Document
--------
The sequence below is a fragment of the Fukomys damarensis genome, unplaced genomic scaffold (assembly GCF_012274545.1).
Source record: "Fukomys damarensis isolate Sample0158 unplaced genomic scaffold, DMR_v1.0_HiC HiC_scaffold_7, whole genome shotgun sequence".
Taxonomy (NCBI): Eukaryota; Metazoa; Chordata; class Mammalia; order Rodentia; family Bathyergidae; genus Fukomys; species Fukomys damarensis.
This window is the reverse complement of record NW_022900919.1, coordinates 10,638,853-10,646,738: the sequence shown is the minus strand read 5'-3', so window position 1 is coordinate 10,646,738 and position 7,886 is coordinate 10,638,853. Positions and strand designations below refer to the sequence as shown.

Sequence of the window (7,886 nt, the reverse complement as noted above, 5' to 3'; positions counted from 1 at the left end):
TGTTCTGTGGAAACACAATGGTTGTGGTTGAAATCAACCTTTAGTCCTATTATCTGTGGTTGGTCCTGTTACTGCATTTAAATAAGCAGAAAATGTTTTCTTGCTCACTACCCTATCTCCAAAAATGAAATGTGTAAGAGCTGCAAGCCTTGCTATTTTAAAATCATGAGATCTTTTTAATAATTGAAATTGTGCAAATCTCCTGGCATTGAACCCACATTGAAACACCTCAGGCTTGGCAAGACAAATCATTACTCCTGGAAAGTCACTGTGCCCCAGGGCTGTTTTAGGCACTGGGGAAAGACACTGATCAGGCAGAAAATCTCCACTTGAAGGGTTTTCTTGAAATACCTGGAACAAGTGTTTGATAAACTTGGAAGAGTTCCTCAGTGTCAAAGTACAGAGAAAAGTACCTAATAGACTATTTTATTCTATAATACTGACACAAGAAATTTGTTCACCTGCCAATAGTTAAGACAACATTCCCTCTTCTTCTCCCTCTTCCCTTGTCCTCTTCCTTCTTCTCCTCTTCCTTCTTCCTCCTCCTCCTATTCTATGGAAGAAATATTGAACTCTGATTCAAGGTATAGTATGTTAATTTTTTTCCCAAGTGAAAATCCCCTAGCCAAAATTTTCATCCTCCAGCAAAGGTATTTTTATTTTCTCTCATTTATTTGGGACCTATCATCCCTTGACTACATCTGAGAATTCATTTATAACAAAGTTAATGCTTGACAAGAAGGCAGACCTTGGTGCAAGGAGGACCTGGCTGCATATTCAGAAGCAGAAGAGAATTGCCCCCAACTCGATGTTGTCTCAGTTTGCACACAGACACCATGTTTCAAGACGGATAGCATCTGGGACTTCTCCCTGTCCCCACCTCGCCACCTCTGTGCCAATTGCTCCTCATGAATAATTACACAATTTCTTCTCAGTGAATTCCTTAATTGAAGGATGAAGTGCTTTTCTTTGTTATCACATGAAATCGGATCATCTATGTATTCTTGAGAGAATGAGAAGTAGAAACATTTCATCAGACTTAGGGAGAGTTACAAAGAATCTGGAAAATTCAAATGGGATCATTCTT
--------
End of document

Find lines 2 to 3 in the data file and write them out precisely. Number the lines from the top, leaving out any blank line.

Source record: "Fukomys damarensis isolate Sample0158 unplaced genomic scaffold, DMR_v1.0_HiC HiC_scaffold_7, whole genome shotgun sequence".
Taxonomy (NCBI): Eukaryota; Metazoa; Chordata; class Mammalia; order Rodentia; family Bathyergidae; genus Fukomys; species Fukomys damarensis.